By Micha Green
D.C. and Digital Editor

As the House prepares to vote and expects to pass H.R. 51- Washington, D.C. Admission Act on April 22, national leaders, including President Joe Biden, expressed support to make the nation’s capital the 51st state.

“For far too long, the more than 700,000 people of Washington, D.C. have been deprived of full representation in the U.S. Congress.  This taxation without representation and denial of self-governance is an affront to the democratic values on which our Nation was founded.  H.R. 51 rights this wrong by making Washington, D.C. a state and providing its residents with long overdue full representation in Congress, while maintaining a Federal District that will continue to serve as our Nation’s seat of government,” said President Biden in an official statement from the Office of Management and Budget.

With the plan to make the nation’s capital a state, it’s official name would become Washington, Douglass Commonwealth, paying homage to two of the country’s leaders, the first President of the United States and abolitionist, orator and Southeast, D.C. resident Frederick Douglass.  The President noted that achieving statehood in D.C. is about justice.

“Establishing the state of Washington, Douglass Commonwealth as the 51st state will make our Union stronger and more just,” the President added. “Washington, D.C. has a robust economy, a rich culture, and a diverse population of Americans from all walks of life who are entitled to full and equal participation in our democracy.”

Other national leaders, such as People for the American Way (PFAW) President Ben Jealous, took to social media to discuss statehood in relation to other racial discrimination.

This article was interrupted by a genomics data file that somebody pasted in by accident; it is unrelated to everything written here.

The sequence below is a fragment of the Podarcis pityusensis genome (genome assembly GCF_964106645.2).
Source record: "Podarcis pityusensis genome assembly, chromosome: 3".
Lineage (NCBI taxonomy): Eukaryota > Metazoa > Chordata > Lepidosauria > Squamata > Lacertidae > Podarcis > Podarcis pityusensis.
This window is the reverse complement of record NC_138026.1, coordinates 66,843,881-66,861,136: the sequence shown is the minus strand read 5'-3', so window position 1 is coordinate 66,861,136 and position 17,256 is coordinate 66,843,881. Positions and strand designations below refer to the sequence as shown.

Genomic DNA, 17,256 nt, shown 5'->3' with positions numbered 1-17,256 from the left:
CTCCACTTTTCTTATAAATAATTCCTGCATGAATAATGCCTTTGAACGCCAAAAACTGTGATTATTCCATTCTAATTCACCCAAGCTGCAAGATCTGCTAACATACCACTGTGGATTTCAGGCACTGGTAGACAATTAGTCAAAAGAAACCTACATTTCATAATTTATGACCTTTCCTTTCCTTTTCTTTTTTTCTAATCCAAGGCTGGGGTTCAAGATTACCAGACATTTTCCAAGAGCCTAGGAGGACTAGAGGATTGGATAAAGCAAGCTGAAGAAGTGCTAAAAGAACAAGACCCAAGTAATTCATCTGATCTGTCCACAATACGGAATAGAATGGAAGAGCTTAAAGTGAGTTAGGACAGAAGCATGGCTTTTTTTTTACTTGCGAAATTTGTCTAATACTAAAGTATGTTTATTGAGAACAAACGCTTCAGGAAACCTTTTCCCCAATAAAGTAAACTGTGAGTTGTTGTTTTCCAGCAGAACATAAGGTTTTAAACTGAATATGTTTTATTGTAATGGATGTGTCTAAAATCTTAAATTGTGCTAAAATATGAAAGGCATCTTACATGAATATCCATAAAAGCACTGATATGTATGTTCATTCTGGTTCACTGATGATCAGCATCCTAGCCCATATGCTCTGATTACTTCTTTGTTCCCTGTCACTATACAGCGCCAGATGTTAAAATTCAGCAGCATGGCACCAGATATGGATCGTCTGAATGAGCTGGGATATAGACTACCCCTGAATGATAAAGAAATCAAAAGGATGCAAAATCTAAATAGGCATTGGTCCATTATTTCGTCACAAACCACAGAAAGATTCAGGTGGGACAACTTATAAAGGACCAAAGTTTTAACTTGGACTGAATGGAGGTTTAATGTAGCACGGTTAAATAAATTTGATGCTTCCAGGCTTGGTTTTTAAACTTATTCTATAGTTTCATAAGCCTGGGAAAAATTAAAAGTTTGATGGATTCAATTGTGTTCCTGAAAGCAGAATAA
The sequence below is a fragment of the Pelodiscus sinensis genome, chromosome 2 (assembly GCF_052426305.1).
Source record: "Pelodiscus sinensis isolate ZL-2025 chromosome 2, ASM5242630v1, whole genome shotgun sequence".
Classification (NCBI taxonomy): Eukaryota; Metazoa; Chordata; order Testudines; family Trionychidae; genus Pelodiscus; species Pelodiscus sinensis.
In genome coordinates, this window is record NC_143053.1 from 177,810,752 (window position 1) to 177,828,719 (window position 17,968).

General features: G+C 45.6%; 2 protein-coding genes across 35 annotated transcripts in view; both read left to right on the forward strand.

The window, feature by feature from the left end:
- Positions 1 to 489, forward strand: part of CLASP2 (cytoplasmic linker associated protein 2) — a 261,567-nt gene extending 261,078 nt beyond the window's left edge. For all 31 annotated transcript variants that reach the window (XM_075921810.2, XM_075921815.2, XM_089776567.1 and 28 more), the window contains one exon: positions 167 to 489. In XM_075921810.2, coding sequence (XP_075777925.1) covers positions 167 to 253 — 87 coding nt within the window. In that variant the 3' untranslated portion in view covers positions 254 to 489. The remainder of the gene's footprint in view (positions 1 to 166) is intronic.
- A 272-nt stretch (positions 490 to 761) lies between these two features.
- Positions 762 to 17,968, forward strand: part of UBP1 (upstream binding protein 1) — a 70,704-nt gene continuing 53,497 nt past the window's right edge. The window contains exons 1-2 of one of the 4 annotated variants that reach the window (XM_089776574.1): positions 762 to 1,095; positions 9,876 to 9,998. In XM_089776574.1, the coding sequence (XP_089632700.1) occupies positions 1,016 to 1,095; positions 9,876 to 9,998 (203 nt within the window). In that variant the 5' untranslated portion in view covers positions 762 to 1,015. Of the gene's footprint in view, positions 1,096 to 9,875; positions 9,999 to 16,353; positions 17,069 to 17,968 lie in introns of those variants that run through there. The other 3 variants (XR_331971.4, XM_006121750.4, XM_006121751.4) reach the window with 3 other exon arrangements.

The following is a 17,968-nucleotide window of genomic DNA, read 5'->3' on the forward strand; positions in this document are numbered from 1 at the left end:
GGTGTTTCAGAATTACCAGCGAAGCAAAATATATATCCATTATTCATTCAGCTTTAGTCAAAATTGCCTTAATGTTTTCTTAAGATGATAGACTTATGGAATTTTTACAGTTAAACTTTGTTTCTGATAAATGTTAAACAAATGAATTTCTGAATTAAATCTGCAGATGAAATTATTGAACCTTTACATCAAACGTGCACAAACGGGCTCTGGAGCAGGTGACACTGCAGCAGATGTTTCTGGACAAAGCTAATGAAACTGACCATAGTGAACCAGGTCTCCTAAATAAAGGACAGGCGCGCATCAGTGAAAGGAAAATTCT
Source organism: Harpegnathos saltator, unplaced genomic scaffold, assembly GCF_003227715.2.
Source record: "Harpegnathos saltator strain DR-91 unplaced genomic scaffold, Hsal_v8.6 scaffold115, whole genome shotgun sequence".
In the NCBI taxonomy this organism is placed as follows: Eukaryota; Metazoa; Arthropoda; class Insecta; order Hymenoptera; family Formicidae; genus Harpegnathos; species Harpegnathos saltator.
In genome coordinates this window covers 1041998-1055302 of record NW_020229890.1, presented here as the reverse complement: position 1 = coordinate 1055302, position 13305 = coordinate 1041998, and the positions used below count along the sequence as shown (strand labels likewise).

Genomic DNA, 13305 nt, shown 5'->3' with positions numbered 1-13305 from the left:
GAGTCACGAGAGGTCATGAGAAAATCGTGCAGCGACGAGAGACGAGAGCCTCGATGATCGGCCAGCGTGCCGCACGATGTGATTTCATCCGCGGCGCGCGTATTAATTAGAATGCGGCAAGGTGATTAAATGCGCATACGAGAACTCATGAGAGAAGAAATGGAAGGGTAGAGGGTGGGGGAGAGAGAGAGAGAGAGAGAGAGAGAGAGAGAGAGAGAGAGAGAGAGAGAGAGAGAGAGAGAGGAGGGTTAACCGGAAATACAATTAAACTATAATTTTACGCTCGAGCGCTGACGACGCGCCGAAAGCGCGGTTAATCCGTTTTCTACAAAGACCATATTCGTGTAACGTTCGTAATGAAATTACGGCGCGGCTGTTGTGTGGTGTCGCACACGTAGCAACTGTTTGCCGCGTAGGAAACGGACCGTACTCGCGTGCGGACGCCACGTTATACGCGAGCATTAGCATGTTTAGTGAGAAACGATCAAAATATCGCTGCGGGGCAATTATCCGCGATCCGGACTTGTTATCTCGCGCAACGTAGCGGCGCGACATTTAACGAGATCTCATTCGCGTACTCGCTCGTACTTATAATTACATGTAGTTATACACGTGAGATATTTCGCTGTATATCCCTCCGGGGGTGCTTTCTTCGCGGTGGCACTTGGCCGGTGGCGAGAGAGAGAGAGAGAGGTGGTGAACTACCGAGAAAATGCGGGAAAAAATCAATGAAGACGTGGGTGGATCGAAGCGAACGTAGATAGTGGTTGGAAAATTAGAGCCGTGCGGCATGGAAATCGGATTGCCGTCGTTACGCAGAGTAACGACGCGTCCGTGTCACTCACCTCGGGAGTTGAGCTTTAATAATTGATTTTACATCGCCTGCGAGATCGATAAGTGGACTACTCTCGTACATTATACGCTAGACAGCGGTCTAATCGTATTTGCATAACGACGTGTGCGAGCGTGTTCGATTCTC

“D.C. Statehood is a racial justice issue,” Jealous tweeted.

Though not as melanated as it was when D.C. was first coined “Chocolate City,” the nation’s capital is still 46 percent African American primarily a Democratic locale.  Some Twitter users noted that if D.C.’s demographics were different, then statehood would have been achieved a long time ago.

“You know if were full of White GOP they’d be a state tomorrow,” one Twitter user wrote in response to Jealous’ tweet.

Another Twitter user noted that statehood for Washingtonians is a “basic civil right.”

Washington D.C.’s Representative in Congress Eleanor Holmes Norton (D), who has been ferociously fighting for statehood in her city for years, described how incredibly personal this battle for congressional equality is for her as a native Washingtonian.

“My own family has lived in D.C. since my great-grandfather has lived in D.C. since my great-grandfather Richard Holmes, as a lave, walked away from a plantation in Virginia and made his way to D.C. almost 200 years ago,” said Holmes Norton.  “Richard Holmes made it as far as D.C., a walk to freedom but not to equal citizenship so far for our family.”

President Biden said he is looking forward to working on the Washington, D.C. Admission Act.

“The Administration looks forward to working with the Congress as H.R. 51 proceeds through the legislative process to ensure that it comports with Congress’ constitutional responsibilities and its constitutional authority to admit new states to the Union by legislation,” said Biden.  “The Administration calls for the Congress to provide for a swift and orderly transition to statehood for the people of Washington, D.C.”


Micha Green

AFRO Washington, D.C. Editor